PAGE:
Bob Mackinnon

The Anatomy of a Collapse

With regard to playing Teams, a point of interest is to what extent one should be influenced by what one imagines may be happening at the other table. Zia has suggested that at the highest levels players should be informed of the current state of the match so they can adopt accordingly board-by-board without having to guess. The utopian view is that the beauty of bridge lies in revelation not competition, so each deal should be played on its own merits to achieve the par result regardless of the order of play. Reality lies somewhere between these two extreme views, as players always have a feel for how the match is proceeding and can hardly resist the temptation to compensate accordingly.

It is perhaps ironic that the Nickell team is known for its great comebacks, but that its leading member, Bob Hamman, is known for his unflappability, meaning that in the face of adversity he continues to play each hand on its own merits. Yet he participates in comebacks time and time again. That’s a clue that collapses may be due to psychological factors that affect teams that are leading. Do they bid too much, or too little? Does losing represent a weakness of character, and winning, a strength of resolve, or is it mostly randomness at work? In the recent WBF round of 16 the leading Martens team lost to Nickell by dropping 47 IMPs on the last 8 boards of a 56 board match. Do the events point to an optimum strategy that may help us avoid a similar collapse? Let’s see.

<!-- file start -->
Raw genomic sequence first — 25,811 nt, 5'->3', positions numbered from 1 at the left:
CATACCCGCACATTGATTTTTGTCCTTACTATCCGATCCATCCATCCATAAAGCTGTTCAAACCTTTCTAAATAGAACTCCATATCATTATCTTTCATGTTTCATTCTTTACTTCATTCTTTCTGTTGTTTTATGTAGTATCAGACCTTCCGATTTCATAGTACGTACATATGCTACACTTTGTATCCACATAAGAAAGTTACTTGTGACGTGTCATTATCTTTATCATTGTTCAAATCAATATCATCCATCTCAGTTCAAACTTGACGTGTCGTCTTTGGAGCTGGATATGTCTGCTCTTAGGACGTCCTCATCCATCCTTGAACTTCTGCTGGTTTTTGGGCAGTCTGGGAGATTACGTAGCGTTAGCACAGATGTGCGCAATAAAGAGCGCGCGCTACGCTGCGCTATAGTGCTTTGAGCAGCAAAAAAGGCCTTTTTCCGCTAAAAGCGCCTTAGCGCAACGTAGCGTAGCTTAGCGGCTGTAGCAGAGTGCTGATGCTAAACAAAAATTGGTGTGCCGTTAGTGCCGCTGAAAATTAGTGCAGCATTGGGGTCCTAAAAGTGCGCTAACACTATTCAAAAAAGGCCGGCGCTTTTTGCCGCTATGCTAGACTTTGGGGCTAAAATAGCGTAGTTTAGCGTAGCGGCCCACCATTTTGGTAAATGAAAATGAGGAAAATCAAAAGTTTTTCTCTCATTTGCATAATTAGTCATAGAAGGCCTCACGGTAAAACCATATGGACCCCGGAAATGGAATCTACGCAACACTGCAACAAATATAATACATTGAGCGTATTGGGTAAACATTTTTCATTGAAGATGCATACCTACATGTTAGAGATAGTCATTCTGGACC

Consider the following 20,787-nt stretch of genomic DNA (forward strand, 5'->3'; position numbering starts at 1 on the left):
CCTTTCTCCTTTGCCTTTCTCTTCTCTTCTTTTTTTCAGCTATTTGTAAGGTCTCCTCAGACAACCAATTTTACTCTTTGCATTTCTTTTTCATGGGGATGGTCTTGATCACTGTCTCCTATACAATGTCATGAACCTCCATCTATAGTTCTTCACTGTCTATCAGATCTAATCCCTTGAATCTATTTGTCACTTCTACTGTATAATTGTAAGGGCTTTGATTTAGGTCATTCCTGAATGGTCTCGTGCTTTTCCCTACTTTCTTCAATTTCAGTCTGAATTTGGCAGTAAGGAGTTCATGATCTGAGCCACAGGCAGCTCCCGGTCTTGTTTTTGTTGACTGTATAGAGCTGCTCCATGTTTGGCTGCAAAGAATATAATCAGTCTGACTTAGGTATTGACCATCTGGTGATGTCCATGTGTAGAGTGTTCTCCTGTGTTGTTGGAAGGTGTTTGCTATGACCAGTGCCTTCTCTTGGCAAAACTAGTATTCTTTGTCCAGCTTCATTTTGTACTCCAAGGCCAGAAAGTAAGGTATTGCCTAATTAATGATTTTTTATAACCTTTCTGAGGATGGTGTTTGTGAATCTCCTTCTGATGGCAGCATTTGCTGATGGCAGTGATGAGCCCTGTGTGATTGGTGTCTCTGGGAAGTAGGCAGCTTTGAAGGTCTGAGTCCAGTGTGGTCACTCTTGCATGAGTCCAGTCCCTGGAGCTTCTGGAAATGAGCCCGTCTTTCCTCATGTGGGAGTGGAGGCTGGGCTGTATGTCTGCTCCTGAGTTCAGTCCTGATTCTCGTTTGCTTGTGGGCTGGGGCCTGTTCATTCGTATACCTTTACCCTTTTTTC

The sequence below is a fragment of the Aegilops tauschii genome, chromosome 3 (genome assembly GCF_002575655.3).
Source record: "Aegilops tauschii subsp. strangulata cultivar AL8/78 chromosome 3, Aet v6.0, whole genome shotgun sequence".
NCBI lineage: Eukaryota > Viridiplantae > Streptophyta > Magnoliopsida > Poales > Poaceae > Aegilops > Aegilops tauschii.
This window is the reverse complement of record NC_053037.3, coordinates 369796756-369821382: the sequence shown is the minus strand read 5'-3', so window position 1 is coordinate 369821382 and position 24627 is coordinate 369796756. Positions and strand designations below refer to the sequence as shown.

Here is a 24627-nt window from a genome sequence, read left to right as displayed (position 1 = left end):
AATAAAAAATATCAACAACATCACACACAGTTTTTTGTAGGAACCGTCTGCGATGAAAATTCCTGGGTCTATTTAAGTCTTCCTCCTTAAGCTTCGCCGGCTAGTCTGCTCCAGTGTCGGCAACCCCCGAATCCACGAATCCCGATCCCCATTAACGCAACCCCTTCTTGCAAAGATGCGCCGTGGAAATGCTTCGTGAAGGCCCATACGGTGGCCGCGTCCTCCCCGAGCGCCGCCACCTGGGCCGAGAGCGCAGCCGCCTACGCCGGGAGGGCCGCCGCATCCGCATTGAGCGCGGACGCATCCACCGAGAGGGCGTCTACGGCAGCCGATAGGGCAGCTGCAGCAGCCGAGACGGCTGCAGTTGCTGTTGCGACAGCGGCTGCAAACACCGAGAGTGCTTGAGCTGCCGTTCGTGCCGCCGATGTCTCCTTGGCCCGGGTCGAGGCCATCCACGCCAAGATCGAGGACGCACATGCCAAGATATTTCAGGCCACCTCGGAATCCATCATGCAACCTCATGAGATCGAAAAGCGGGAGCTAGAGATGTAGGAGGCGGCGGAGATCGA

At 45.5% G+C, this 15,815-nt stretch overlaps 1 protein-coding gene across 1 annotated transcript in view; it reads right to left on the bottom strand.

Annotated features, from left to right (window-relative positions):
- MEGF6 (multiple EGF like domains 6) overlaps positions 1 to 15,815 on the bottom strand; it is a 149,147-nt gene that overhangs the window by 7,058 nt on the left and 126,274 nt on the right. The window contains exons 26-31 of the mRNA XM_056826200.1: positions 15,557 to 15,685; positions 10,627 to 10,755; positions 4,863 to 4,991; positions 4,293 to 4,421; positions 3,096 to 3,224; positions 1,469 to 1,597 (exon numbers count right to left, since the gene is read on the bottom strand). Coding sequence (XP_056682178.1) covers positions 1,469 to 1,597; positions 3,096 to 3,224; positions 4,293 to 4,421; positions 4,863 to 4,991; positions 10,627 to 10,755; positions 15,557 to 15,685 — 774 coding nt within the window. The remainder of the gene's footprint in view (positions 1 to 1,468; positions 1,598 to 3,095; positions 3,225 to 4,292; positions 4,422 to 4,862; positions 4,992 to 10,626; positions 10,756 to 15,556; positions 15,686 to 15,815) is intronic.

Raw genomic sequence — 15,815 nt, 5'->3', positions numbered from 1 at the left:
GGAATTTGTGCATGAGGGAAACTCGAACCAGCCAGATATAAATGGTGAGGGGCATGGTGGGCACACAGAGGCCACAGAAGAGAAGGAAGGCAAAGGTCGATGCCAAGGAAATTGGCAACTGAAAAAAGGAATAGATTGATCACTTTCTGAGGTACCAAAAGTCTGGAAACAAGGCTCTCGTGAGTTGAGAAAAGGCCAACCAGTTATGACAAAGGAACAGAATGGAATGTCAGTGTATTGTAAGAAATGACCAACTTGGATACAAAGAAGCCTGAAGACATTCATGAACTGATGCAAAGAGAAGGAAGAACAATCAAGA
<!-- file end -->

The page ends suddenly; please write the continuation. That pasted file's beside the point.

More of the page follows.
Gitelman Bids a Grand Slam

Before we consider the Martens-Nickell match, here is an amusing board from the WBF Open Teams final that illustrates the dangers of guessing what may be happening at the other table. The Diamond team had a healthy lead in the final stages of the match, so Fred Gitelman might well have imagined that Zia-Hamman at the other table would be swinging to pick up IMPs. The rest is speculation on my part, but the action illustrates the dangers of guessing what might have happened, even when seeing all 4 hands.

 

Dealer: West

Vul: Both

North

Q J 4 2

8 3

Q 8 7 6 5

9 8

West

K 8

A 10 7 6 5 4

J 9

A 7 5

East

A 6 3

K J

A K 4 2

K 4 3 2

South

10 9 7 5

Q 9 2

10 3

Q J 10 6

 

Zia opened the bidding with 1 and the auction proceeded along natural lines as follows:

1 – 2 ; 2 – 2NT; 3 – 3 ; 4 – 6 ; all pass